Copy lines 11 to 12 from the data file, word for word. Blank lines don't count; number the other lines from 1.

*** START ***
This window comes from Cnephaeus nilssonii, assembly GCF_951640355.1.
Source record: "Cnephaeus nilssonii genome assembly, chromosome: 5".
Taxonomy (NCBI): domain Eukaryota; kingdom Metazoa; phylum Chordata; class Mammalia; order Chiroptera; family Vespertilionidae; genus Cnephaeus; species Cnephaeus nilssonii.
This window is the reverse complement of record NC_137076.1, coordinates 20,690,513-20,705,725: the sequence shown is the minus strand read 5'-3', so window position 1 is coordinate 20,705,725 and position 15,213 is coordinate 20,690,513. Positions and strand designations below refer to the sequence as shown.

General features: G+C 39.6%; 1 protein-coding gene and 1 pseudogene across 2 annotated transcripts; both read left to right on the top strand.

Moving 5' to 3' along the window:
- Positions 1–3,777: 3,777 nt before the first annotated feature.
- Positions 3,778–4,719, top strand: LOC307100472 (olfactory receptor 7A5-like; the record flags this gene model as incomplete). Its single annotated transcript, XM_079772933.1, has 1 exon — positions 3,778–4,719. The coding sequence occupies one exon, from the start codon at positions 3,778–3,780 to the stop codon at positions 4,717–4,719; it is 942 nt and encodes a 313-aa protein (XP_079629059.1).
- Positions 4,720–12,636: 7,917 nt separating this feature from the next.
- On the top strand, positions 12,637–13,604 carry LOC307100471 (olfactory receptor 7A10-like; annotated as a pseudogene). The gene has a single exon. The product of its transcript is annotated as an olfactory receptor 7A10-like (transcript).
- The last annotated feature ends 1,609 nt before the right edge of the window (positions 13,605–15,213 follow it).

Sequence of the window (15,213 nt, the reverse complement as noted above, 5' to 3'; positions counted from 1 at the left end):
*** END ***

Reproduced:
- The last annotated feature ends 1,609 nt before the right edge of the window (positions 13,605–15,213 follow it).

Sequence of the window (15,213 nt, the reverse complement as noted above, 5' to 3'; positions counted from 1 at the left end):